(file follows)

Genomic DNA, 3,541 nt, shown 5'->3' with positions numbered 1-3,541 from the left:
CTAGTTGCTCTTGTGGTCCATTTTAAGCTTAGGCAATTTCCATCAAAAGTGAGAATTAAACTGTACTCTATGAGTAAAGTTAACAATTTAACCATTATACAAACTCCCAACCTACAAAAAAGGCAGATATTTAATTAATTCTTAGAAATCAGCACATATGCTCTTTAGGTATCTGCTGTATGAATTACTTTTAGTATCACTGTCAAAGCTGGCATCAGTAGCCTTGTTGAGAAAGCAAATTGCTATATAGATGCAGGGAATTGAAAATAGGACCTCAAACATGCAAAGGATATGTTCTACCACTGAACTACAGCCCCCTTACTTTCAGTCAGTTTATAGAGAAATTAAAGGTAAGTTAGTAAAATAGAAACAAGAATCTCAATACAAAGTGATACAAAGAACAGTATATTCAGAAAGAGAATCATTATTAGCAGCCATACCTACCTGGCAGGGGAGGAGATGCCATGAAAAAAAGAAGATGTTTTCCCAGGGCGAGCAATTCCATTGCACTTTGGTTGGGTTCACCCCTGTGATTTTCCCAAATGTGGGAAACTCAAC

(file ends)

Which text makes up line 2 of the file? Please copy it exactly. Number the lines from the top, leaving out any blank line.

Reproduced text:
CTAGTTGCTCTTGTGGTCCATTTTAAGCTTAGGCAATTTCCATCAAAAGTGAGAATTAAACTGTACTCTATGAGTAAAGTTAACAATTTAACCATTATACAAACTCCCAACCTACAAAAAAGGCAGATATTTAATTAATTCTTAGAAATCAGCACATATGCTCTTTAGGTATCTGCTGTATGAATTACTTTTAGTATCACTGTCAAAGCTGGCATCAGTAGCCTTGTTGAGAAAGCAAATTGCTATATAGATGCAGGGAATTGAAAATAGGACCTCAAACATGCAAAGGATATGTTCTACCACTGAACTACAGCCCCCTTACTTTCAGTCAGTTTATAGAGAAATTAAAGGTAAGTTAGTAAAATAGAAACAAGAATCTCAATACAAAGTGATACAAAGAACAGTATATTCAGAAAGAGAATCATTATTAGCAGCCATACCTACCTGGCAGGGGAGGAGATGCCATGAAAAAAAGAAGATGTTTTCCCAGGGCGAGCAATTCCATTGCACTTTGGTTGGGTTCACCCCTGTGATTTTCCCAAATGTGGGAAACTCAAC